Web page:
On Thursday, March 19th, the Tennessee General Assembly passed a dramatically revised budget and recessed until June 1, 2020, following a series of unprecedented events in Tennessee’s history. In all, the month of March has been one Tennesseans would soon like to forget. The areas struck by the deadly tornadoes of March 4th are still early in the recovery process, and face a hard road to rebuild. And now, with the state on economic lockdown due to the coronavirus, many workers across the state face uncertain economic futures.
In March, working on a compressed and expedited schedule, lawmakers passed a $39 billion budget and a few bills deemed “mission critical” before recessing to allow members and staff to return home due to the coronavirus. Legislative leadership maintains that all other bills will get a fair hearing after the recess, but for now all legislation is effectively placed on hold, including the bulk of the legislation that members filed this session. While legislative leaders have indicated a return date of June 1, if the month of March is any indicator, it would be safe to say there are no guarantees.
However, until the legislature formally adjourns “sine die”, any and all legislation that has not been previously defeated in committee is still technically alive and can be pursued when or if the legislature reconvenes. This includes the TTA’s bill dealing the drop deck length distance from the king pin to rear of the trailer. The measure was scheduled to be discussed on the Senate Floor, but it was moved back to the Senate Calendar & Rules Committee amid the pandemic. While in the House, it is expected to be heard in the Safety & Funding Subcommittee when the General Assembly meets again.
The budget passed by the General Assembly in March deposits $350 million in the state’s “rainy day” fund, the largest contribution ever made, bringing the state’s rainy day fund total to $1.45 billion. The spending plan also creates a $150 million coronavirus fund, designed to “help be responsive to health and safety issues resulting from the coronavirus.” Governor Lee also doubled his original investment in grants to local governments, increasing the amount from $100 to $200 million; funds that could be used by local governments to provide relief for the coronavirus and the deadly tornadoes that hit the state, and the budget also adds $30 million to the Disaster Relief Fund for TEMA in response to the tornado disaster.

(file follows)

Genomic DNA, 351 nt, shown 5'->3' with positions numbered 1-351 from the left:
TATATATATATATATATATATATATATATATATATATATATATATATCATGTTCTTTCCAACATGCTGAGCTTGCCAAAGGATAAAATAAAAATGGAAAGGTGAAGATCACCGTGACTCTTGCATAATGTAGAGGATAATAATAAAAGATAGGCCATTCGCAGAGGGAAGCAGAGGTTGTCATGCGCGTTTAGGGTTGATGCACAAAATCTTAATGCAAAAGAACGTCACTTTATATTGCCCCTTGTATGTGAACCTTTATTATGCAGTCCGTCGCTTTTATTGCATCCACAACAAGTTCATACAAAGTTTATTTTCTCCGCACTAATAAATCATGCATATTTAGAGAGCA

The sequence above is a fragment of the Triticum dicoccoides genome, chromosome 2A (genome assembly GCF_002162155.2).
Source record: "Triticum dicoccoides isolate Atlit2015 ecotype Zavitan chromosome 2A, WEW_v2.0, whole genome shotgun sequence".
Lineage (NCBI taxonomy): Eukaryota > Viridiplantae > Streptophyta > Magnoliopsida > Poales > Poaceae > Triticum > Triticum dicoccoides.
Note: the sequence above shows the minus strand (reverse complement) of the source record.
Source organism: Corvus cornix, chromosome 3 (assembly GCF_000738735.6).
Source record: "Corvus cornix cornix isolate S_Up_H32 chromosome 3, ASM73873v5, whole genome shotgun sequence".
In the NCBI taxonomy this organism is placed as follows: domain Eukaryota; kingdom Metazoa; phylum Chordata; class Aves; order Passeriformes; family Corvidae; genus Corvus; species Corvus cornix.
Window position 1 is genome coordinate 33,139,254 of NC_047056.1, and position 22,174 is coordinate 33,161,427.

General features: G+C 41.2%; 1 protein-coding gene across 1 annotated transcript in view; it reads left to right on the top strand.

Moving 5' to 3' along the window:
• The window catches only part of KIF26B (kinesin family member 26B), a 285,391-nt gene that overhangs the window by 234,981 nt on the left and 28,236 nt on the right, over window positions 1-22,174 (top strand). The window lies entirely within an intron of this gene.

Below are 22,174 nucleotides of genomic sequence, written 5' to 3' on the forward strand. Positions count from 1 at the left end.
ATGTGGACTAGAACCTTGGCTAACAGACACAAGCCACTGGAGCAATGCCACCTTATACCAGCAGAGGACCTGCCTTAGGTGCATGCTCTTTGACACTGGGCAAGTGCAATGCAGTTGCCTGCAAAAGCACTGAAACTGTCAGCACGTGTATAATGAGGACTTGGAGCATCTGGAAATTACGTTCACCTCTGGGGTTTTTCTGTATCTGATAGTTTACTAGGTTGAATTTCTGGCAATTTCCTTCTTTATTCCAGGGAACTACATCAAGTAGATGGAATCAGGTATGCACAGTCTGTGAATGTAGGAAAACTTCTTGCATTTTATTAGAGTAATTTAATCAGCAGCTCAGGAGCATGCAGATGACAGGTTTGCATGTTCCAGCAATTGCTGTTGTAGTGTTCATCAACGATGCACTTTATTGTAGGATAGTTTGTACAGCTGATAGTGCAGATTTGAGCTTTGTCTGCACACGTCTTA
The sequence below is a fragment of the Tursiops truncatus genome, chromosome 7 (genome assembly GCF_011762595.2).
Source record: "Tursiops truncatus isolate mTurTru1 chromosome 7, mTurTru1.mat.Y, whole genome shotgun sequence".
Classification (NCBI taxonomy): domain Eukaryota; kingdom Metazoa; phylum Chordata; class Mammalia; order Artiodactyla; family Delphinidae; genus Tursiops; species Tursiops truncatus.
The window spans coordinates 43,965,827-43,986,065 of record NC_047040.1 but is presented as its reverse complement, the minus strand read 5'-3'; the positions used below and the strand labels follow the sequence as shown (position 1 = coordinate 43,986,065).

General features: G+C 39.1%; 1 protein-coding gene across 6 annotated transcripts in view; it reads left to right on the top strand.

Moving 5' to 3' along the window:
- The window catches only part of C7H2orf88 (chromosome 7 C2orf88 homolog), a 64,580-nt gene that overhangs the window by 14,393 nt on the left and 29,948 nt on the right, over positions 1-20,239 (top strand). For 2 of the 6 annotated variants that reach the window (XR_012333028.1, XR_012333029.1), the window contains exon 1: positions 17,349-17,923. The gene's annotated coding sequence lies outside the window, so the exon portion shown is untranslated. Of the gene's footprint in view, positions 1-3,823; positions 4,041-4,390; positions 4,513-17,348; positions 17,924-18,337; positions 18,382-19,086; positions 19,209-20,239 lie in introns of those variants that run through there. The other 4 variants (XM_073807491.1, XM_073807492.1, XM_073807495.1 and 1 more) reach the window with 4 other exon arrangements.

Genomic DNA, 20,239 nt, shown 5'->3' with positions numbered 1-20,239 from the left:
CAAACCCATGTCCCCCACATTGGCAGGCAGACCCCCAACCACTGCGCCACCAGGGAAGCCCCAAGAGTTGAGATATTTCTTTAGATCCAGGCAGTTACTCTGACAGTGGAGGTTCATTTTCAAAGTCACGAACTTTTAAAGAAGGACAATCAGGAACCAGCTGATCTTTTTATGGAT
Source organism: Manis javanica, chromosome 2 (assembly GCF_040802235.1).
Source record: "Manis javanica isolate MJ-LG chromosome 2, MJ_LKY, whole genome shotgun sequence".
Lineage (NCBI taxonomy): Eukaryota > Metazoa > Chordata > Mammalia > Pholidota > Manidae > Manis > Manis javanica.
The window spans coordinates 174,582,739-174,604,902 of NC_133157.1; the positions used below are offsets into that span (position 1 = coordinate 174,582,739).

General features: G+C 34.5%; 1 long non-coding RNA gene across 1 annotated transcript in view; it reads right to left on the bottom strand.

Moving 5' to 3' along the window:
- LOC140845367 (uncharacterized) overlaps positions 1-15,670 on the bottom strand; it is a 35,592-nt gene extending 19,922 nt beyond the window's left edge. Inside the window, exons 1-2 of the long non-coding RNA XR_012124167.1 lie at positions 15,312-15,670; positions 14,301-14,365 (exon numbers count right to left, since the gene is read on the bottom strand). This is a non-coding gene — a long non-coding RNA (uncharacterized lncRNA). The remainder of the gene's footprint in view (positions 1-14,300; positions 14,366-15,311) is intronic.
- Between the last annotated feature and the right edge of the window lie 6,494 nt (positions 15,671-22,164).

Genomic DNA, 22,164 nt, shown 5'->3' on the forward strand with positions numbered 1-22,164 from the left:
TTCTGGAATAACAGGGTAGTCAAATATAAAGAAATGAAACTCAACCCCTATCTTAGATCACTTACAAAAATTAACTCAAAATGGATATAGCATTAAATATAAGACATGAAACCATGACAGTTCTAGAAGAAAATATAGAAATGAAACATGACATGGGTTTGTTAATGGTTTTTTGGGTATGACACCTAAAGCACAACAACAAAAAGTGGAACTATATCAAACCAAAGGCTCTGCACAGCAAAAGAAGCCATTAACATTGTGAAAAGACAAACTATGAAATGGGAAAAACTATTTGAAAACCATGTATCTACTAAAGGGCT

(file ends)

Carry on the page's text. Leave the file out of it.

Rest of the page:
On Monday, March 30th
, citing the growth of the coronavirus in Tennessee’s urban areas and his concern about the disease’s potential impact on rural areas, Governor Lee announced the issuance of a statewide “safer at home” order. The statewide decree actually is comprised of two separate Executive Orders, which take effect at 11:59 p.m. on Tuesday and last through April 14.
Executive Order 21
adds businesses such as barber shops, hair salons, tattoo shops and entertainment and recreational venues to the list of business that were closed by the Governor last week in
Executive Order 17
, and extends that Order.
Executive Order 22
lists the types of businesses that the Governor deems “essential,” and urges residents to stay at home as much as possible. As always, it is a pleasure to represent you before the Tennessee General Assembly. Please stay safe and healthy and call on us if you need anything.